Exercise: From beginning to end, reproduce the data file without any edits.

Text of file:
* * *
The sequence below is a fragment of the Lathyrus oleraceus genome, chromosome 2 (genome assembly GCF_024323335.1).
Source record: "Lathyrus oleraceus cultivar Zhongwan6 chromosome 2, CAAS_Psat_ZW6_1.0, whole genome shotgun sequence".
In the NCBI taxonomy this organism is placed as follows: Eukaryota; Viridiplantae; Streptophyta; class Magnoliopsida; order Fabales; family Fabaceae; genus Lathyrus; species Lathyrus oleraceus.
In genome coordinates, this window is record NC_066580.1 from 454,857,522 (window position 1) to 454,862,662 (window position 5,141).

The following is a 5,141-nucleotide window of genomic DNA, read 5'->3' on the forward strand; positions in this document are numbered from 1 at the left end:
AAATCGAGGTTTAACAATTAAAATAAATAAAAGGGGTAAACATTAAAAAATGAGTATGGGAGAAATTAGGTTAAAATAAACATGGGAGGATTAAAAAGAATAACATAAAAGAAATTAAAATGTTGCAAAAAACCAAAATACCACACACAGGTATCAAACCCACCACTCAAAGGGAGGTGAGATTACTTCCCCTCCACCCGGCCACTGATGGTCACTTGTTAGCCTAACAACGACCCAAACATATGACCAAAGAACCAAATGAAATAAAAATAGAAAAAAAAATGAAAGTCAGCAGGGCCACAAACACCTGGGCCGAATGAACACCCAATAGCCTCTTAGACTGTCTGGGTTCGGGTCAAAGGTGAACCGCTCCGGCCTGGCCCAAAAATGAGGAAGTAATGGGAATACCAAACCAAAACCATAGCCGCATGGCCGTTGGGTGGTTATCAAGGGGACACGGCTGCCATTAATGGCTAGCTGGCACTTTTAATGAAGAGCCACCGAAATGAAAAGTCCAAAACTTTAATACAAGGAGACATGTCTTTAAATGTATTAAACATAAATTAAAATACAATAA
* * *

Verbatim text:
The sequence below is a fragment of the Lathyrus oleraceus genome, chromosome 2 (genome assembly GCF_024323335.1).
Source record: "Lathyrus oleraceus cultivar Zhongwan6 chromosome 2, CAAS_Psat_ZW6_1.0, whole genome shotgun sequence".
In the NCBI taxonomy this organism is placed as follows: Eukaryota; Viridiplantae; Streptophyta; class Magnoliopsida; order Fabales; family Fabaceae; genus Lathyrus; species Lathyrus oleraceus.
In genome coordinates, this window is record NC_066580.1 from 454,857,522 (window position 1) to 454,862,662 (window position 5,141).

The following is a 5,141-nucleotide window of genomic DNA, read 5'->3' on the forward strand; positions in this document are numbered from 1 at the left end:
AAATCGAGGTTTAACAATTAAAATAAATAAAAGGGGTAAACATTAAAAAATGAGTATGGGAGAAATTAGGTTAAAATAAACATGGGAGGATTAAAAAGAATAACATAAAAGAAATTAAAATGTTGCAAAAAACCAAAATACCACACACAGGTATCAAACCCACCACTCAAAGGGAGGTGAGATTACTTCCCCTCCACCCGGCCACTGATGGTCACTTGTTAGCCTAACAACGACCCAAACATATGACCAAAGAACCAAATGAAATAAAAATAGAAAAAAAAATGAAAGTCAGCAGGGCCACAAACACCTGGGCCGAATGAACACCCAATAGCCTCTTAGACTGTCTGGGTTCGGGTCAAAGGTGAACCGCTCCGGCCTGGCCCAAAAATGAGGAAGTAATGGGAATACCAAACCAAAACCATAGCCGCATGGCCGTTGGGTGGTTATCAAGGGGACACGGCTGCCATTAATGGCTAGCTGGCACTTTTAATGAAGAGCCACCGAAATGAAAAGTCCAAAACTTTAATACAAGGAGACATGTCTTTAAATGTATTAAACATAAATTAAAATACAATAA